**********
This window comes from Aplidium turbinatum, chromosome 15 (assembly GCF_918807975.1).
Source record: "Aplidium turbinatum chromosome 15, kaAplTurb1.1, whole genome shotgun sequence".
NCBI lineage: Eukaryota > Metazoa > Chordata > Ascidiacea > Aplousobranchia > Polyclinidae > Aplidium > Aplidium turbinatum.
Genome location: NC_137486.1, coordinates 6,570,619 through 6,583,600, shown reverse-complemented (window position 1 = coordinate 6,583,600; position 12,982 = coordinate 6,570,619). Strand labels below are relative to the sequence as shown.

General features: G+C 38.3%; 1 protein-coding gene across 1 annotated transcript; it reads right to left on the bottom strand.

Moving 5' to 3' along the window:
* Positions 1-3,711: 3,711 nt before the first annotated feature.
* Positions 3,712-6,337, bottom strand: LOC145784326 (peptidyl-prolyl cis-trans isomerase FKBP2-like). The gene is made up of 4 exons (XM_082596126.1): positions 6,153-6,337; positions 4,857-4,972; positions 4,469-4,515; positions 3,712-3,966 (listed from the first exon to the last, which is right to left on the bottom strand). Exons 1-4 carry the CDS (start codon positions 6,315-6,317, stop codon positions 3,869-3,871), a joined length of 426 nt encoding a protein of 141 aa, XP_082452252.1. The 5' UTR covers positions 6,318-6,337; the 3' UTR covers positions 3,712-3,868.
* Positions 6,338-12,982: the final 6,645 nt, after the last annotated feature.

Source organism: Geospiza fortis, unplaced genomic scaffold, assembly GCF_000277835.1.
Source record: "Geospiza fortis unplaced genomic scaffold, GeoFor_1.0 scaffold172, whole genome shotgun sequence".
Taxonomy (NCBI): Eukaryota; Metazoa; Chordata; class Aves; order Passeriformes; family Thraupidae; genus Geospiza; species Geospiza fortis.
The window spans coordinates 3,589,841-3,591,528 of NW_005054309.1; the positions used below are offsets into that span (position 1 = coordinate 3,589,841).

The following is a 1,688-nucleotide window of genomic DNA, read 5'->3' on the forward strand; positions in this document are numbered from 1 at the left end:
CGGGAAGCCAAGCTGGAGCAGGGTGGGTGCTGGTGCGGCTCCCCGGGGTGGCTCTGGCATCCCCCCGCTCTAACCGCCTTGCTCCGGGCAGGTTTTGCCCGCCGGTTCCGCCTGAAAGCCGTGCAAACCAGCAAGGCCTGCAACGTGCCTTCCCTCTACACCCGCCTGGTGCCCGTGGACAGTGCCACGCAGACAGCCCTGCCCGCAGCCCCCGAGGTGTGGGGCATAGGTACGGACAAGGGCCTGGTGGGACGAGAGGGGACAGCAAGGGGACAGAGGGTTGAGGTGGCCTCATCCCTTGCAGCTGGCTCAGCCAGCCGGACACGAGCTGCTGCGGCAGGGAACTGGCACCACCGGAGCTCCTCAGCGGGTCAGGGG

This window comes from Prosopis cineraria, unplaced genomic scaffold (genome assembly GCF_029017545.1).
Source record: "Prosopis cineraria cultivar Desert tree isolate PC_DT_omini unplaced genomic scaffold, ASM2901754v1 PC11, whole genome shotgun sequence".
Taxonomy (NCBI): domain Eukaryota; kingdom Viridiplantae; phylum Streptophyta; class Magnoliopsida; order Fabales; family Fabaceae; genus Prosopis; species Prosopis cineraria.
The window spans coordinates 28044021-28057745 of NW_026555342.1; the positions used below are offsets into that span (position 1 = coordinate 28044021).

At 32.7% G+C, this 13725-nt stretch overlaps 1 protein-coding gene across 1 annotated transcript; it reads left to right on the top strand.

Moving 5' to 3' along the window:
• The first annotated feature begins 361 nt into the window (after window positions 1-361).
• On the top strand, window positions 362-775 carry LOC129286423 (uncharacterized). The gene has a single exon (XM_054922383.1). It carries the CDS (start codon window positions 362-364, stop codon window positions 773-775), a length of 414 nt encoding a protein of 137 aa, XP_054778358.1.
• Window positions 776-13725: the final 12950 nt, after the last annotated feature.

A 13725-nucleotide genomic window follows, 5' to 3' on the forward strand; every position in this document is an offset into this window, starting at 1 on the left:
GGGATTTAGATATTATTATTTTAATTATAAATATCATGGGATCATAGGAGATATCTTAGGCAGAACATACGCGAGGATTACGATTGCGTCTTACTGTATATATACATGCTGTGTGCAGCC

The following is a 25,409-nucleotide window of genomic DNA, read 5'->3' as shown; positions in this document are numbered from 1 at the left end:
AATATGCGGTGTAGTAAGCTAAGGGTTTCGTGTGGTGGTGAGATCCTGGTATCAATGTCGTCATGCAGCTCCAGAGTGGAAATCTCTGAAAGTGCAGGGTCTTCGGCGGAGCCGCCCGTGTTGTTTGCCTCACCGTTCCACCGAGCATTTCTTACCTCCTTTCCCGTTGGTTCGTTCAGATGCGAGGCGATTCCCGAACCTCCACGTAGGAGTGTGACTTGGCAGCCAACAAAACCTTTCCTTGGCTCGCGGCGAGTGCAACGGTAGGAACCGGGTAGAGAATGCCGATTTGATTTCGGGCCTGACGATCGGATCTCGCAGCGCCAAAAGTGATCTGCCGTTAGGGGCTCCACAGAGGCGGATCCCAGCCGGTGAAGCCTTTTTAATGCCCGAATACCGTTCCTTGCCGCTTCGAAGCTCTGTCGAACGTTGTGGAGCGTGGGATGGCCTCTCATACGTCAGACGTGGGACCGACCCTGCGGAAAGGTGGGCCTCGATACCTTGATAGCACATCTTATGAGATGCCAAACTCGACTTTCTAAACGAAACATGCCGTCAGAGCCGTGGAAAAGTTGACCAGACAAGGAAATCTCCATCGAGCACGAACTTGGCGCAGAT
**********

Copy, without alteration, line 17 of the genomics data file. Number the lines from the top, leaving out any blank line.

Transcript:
Source record: "Prosopis cineraria cultivar Desert tree isolate PC_DT_omini unplaced genomic scaffold, ASM2901754v1 PC11, whole genome shotgun sequence".